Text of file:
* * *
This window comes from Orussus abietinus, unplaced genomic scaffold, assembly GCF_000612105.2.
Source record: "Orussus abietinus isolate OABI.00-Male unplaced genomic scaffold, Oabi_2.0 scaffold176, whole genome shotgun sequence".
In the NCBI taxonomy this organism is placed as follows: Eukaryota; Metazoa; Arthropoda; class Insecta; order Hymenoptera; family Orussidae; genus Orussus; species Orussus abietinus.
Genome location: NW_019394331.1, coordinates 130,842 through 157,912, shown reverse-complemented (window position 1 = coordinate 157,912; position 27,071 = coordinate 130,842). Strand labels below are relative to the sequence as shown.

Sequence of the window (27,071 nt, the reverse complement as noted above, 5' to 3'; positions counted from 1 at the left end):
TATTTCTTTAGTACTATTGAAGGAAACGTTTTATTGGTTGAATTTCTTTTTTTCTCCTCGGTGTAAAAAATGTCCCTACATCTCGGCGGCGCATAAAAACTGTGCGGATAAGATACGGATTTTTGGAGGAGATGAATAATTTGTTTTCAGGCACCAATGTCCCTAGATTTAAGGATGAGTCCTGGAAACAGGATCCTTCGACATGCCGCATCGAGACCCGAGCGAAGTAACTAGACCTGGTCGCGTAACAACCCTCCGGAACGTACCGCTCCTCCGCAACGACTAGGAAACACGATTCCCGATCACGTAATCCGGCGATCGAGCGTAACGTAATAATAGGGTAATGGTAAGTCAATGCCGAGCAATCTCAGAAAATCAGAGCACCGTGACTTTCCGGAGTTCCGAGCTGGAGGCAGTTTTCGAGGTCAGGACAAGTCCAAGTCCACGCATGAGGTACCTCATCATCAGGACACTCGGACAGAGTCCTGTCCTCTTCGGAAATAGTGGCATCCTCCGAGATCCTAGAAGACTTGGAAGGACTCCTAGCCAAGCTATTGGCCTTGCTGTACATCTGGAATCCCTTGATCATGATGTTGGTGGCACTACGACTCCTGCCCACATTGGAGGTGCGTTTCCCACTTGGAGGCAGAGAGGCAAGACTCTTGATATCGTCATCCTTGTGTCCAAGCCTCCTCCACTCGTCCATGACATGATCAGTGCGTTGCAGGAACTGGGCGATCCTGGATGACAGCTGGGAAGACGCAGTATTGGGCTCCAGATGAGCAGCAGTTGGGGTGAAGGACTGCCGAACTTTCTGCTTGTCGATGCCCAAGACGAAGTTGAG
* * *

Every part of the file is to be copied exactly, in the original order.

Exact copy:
This window comes from Orussus abietinus, unplaced genomic scaffold, assembly GCF_000612105.2.
Source record: "Orussus abietinus isolate OABI.00-Male unplaced genomic scaffold, Oabi_2.0 scaffold176, whole genome shotgun sequence".
In the NCBI taxonomy this organism is placed as follows: Eukaryota; Metazoa; Arthropoda; class Insecta; order Hymenoptera; family Orussidae; genus Orussus; species Orussus abietinus.
Genome location: NW_019394331.1, coordinates 130,842 through 157,912, shown reverse-complemented (window position 1 = coordinate 157,912; position 27,071 = coordinate 130,842). Strand labels below are relative to the sequence as shown.

Sequence of the window (27,071 nt, the reverse complement as noted above, 5' to 3'; positions counted from 1 at the left end):
TATTTCTTTAGTACTATTGAAGGAAACGTTTTATTGGTTGAATTTCTTTTTTTCTCCTCGGTGTAAAAAATGTCCCTACATCTCGGCGGCGCATAAAAACTGTGCGGATAAGATACGGATTTTTGGAGGAGATGAATAATTTGTTTTCAGGCACCAATGTCCCTAGATTTAAGGATGAGTCCTGGAAACAGGATCCTTCGACATGCCGCATCGAGACCCGAGCGAAGTAACTAGACCTGGTCGCGTAACAACCCTCCGGAACGTACCGCTCCTCCGCAACGACTAGGAAACACGATTCCCGATCACGTAATCCGGCGATCGAGCGTAACGTAATAATAGGGTAATGGTAAGTCAATGCCGAGCAATCTCAGAAAATCAGAGCACCGTGACTTTCCGGAGTTCCGAGCTGGAGGCAGTTTTCGAGGTCAGGACAAGTCCAAGTCCACGCATGAGGTACCTCATCATCAGGACACTCGGACAGAGTCCTGTCCTCTTCGGAAATAGTGGCATCCTCCGAGATCCTAGAAGACTTGGAAGGACTCCTAGCCAAGCTATTGGCCTTGCTGTACATCTGGAATCCCTTGATCATGATGTTGGTGGCACTACGACTCCTGCCCACATTGGAGGTGCGTTTCCCACTTGGAGGCAGAGAGGCAAGACTCTTGATATCGTCATCCTTGTGTCCAAGCCTCCTCCACTCGTCCATGACATGATCAGTGCGTTGCAGGAACTGGGCGATCCTGGATGACAGCTGGGAAGACGCAGTATTGGGCTCCAGATGAGCAGCAGTTGGGGTGAAGGACTGCCGAACTTTCTGCTTGTCGATGCCCAAGACGAAGTTGAG